I vehemently disagree with anyone who says this book is important. I am a nonbinary trans person, and the last thing I needed was a cisgender guy “oh, maybe trans people aren’t so bad after all” story. This book invalidates the gender of trans individuals, and it serves as an incredibly poor example for cis readers as well. It teaches them that trans people are people, yeah, but it perpetuates the idea that trans women aren’t really women and that being trans is a choice, and it never fully addresses that. It never fully addresses that a straight guy being attracted to a trans girl is not gay (though Sage says this is not true, Logan’s constant ruminating over this serves to invalidate her statement). And it makes the story about the hardships of being a trans teenager all about the poor, sad, so terribly distressed cis straight white male teenager who happens to be attracted to her.
I’m embarrassed that this book won a Stonewall Award. Trans teens, your gender is valid and real, and you deserve so much better than this book. Cis teens (and all other cis people), do not take your cues on how to interact with trans people from this book. Again, have you tried If I Was Your Girl yet? That book handles all of this so much better, and it deserves to be read.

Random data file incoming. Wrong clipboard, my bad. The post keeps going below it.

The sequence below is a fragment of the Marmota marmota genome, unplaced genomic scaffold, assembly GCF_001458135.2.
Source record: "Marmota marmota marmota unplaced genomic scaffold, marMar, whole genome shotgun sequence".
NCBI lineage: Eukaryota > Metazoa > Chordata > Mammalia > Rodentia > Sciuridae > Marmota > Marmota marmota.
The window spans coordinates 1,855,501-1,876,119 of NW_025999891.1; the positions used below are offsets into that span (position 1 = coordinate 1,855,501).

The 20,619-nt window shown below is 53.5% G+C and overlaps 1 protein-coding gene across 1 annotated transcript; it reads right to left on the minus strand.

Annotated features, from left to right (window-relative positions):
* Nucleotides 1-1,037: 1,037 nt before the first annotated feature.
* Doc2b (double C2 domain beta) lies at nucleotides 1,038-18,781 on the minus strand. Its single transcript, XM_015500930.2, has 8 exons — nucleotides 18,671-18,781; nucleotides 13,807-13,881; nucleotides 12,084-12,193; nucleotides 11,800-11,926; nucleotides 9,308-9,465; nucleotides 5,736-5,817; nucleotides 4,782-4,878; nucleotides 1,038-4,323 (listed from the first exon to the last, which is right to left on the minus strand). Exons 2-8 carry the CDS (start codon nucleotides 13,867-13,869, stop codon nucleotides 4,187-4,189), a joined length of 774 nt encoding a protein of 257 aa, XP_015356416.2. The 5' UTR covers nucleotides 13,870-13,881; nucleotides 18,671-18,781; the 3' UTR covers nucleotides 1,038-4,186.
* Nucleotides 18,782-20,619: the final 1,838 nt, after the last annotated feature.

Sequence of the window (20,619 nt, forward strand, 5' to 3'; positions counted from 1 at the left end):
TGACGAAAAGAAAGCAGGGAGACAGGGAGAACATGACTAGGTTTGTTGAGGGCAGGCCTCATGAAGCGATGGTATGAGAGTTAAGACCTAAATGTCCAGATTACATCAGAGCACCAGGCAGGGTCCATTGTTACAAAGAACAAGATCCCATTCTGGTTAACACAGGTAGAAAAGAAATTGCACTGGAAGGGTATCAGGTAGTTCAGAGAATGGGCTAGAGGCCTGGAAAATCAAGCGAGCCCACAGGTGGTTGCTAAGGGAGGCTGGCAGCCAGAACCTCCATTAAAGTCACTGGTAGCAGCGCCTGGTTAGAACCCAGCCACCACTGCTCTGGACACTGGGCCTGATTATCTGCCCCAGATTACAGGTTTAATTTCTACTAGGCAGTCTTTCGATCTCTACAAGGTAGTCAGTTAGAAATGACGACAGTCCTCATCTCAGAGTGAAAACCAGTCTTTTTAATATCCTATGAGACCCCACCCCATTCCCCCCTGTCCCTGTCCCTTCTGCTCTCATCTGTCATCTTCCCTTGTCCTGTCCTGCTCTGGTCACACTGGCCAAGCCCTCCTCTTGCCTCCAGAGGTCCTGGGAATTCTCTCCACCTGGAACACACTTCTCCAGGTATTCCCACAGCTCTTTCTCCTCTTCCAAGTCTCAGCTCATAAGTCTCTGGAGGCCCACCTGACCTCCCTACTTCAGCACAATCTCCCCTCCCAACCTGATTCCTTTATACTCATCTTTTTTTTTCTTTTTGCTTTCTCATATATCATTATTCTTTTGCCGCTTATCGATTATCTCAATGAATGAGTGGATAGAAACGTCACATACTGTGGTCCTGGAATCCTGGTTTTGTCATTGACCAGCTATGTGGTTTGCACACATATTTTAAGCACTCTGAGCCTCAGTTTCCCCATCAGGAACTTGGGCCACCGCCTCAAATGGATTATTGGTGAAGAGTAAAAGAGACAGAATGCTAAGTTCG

After getting beat up at her old school for being transgender, Amanda Hardy makes the decision to move in with her father and start over again at a new school. Just wanting to make it through high school without any further incidents, Amanda decides she wants to pass as cisgender rather than tell people that she is trans (because who else really needs to know, anyway?). When the charming Grant falls into her life, she feels like she wants to tell him everything about herself — but what would be the repercussions of doing so?
This book is important because it serves as a wonderful window into the life of a trans person. It can be very difficult for cisgender people to conceptualize what it means to be trans and how microaggressions in everyday speech and behavior can be hurtful, in addition to how being bullied for being trans can affect a person. Amanda’s bullying was brutal, and yet her story was easily digestible for someone who would struggle to actually relate to her situation. In the author’s note, Russo (who is trans herself) stated that she wrote Amanda like this intentionally; she wanted her to clearly be trans, but she also wanted to make her someone who cis readers could relate to, and as a nonbinary trans person I sincerely appreciate that because I know far too many cis people who would struggle to understand a character who was written to be a more “realistic” trans teen, and they really need to read a book like this so they can better understand why their behavior is hurtful, even if they don’t even mean to be hurtful.